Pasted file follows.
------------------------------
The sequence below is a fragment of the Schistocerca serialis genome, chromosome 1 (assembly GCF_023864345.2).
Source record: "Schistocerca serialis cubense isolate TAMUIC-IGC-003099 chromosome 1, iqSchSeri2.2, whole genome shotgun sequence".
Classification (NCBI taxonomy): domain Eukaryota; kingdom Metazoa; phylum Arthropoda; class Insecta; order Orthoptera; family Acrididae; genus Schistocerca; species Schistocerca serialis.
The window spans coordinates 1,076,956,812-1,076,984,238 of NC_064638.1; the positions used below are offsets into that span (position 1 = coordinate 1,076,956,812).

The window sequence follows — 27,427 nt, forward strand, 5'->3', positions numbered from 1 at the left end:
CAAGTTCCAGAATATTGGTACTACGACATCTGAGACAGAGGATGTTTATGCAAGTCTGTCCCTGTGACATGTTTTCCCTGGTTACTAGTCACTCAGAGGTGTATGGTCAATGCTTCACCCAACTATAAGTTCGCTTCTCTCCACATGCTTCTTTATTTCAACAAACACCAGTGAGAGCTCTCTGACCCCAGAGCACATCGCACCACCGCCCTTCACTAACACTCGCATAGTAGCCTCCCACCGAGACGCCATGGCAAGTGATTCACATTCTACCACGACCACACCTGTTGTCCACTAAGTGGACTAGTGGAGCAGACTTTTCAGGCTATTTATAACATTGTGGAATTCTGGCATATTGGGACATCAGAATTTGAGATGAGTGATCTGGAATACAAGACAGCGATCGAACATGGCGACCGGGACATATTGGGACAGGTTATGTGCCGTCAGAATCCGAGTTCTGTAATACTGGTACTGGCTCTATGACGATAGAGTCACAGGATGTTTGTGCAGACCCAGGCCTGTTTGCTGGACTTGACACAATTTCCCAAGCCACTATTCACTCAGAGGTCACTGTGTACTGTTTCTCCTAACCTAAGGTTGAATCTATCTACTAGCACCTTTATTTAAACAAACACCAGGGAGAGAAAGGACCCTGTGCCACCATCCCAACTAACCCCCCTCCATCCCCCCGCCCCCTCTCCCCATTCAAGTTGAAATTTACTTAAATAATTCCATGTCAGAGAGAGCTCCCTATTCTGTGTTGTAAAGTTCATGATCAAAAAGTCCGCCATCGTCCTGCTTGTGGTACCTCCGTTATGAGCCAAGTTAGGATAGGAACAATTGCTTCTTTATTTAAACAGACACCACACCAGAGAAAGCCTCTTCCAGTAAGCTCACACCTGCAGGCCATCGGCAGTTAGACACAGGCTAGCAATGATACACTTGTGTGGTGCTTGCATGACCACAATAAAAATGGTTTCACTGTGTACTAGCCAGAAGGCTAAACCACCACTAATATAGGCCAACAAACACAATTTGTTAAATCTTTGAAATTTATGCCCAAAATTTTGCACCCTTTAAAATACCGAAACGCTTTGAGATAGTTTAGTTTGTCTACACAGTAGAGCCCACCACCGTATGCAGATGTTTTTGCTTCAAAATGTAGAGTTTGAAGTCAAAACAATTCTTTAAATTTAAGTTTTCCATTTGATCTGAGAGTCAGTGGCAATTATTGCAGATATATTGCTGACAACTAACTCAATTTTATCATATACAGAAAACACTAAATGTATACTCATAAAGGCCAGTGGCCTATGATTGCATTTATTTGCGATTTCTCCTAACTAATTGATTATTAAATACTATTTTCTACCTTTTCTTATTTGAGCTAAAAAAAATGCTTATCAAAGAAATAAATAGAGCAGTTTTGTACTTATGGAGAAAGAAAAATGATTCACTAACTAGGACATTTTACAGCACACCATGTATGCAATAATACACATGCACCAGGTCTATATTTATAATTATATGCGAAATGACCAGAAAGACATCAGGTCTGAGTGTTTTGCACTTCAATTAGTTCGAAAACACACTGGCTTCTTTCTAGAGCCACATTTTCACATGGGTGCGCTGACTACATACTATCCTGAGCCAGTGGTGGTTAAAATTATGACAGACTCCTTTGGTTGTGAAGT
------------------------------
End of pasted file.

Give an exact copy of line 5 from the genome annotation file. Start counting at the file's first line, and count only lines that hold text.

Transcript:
The window sequence follows — 27,427 nt, forward strand, 5'->3', positions numbered from 1 at the left end: